Blow for European gender equality expectations

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The fight for equality of the sexes in Europe still has a long way to go.

The European Parliament will be discussing a new report next Tuesday, March 10, at a session in Strasbourg which gives depressing data: equal wages are not expected to be achieved until 2084 and the goal of 75 per cent of women in work (which had been hoped to be reached by 2020) is likely to not be a reality until 2038.

These are two of the pessimistic previsions the report contains. The European Parliament is also intending to ask the European Commission and the EU member states for paternity leaves of at least 10 working days.

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Other issues mentioned in the report include a forecast that equal representation of men and women within national parliaments, EU institutions and European company management will not be achieved until 2034.

Many more years will have to pass, probably until 2054, until household chores are equally shared between men and women according to the report.

“We’re evolving very slowly,” Marc Tarabella, socialist European MP and speaker at an ‘Empowerment of women and girls through education’ seminar held last week in Brussels to tie in with International Women’s Day events.

The report reflects the current situation in Europe, Tarabella added. Inequality is evident both on a national level in each member country and on a European level as women only represent 37 per cent of the recently elected European Parliament.

Only nine of the 28 new European commissioners and seven of the 28 EU Justice Court judges are women.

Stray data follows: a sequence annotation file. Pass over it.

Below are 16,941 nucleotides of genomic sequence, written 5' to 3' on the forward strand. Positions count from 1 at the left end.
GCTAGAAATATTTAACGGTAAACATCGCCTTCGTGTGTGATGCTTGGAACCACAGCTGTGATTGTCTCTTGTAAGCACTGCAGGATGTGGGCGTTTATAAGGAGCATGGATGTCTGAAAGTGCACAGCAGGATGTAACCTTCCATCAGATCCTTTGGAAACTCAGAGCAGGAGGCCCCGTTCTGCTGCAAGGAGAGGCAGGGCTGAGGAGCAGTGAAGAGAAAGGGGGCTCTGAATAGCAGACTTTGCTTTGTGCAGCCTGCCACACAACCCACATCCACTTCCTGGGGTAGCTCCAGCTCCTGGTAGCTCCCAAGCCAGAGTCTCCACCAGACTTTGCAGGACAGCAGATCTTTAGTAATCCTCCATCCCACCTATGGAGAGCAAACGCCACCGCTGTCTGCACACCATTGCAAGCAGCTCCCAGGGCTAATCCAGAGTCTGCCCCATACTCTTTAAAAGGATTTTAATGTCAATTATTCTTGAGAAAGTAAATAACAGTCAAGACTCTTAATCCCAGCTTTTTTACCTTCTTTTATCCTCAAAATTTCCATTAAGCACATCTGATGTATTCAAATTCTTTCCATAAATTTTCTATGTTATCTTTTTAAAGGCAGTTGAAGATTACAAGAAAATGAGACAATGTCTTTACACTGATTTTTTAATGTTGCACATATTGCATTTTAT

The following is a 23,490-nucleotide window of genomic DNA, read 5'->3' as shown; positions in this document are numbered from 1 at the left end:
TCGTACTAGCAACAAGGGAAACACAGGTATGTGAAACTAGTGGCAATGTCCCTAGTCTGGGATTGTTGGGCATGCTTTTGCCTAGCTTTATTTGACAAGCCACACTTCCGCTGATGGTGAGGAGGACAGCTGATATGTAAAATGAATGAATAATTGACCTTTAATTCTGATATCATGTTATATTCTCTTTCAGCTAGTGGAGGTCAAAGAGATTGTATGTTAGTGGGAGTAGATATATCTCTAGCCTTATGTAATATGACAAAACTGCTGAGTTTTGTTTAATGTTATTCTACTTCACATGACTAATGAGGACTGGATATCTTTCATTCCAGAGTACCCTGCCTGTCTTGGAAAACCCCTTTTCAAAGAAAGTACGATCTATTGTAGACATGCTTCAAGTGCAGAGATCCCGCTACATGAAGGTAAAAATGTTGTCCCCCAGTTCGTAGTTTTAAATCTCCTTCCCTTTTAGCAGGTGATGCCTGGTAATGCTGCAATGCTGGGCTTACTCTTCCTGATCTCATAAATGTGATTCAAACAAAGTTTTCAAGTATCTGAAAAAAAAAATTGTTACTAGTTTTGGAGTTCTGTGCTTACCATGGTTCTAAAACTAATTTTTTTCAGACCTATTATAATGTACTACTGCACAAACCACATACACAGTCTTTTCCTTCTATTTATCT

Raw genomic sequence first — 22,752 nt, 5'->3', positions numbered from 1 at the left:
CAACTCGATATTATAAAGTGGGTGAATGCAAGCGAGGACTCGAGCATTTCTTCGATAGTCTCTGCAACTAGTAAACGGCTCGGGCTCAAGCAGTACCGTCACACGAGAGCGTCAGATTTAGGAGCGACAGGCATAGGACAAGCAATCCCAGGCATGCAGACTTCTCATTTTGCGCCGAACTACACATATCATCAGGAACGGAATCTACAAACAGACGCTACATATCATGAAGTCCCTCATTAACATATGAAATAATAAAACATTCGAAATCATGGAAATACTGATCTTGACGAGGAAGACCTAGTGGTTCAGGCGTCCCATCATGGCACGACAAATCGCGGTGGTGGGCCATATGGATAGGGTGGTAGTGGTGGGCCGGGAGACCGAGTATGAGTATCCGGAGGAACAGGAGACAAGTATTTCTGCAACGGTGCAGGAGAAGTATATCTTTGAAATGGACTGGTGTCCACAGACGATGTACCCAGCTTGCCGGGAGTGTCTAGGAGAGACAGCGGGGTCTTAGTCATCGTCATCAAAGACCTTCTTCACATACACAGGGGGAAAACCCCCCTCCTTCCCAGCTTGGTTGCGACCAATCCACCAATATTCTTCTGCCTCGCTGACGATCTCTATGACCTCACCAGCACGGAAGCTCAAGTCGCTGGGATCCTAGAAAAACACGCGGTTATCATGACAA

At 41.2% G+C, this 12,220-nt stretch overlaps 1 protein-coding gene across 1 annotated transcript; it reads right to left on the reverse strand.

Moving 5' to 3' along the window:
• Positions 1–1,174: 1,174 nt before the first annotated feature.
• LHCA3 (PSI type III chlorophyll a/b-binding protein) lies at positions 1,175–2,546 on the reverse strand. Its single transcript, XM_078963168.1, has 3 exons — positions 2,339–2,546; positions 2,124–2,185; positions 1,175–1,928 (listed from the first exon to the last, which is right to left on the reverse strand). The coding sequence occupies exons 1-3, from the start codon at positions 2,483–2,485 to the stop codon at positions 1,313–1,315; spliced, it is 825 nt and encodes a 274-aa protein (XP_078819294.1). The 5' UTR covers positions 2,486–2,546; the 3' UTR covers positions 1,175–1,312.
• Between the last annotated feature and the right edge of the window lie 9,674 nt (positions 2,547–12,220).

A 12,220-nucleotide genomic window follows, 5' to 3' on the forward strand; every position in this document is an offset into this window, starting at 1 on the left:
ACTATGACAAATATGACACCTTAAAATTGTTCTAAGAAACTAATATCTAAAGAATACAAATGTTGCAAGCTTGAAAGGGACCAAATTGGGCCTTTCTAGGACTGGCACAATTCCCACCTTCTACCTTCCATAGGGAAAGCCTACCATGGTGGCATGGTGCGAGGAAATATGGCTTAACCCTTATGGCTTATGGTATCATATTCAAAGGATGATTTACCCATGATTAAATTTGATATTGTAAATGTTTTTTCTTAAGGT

“The financial crisis has not affected men and women equally,” Spanish European MP Ernest Maragall said at the same seminar.

The MP said that although the members can made recommendations, the EU needs to take an active stance with specific schemes to change the traditional stereotypes and encourage gender equality.

The report stresses that education plays a vital role in combating these stereotypes and ending discrimination and requests that the European Commission creates specific policies. As education is down to the individual states, the document suggests that each separate education system includes projects to raise awareness on equal rights and opportunities for men and women.

In another chapter, the report mentions that although member states have used European funds to develop nursery schools and encourage women to work, many countries have made cutbacks which are affecting the number and quality of nurseries.

The European Parliament states in the document that paternity leaves are an essential part of reaching gender equality and criticises the fact that a quarter of the EU member states do not offer leave to new fathers, along with the fact that six countries have not yet signed the Istanbul Convention to prevent and combat violence towards women and domestic violence.

Therefore the report asks the Commission and the Member States to establish paid paternity leave of at least 10 working days and promote measures to allow men, and fathers, to exercise their right to find a balance between work and family life.

In the case of Spain, maternity leaves taken in 2013 fell by 3.31 per cent while paternity leaves fell by 3.2 per cent, mainly due to unemployment and reduced birth rates.

Regarding the salary gap, Spain is reportedly at 24 per cent (the highest in five years).

The European Parliament complains that women do not receive the same pay for the same work.

 

 

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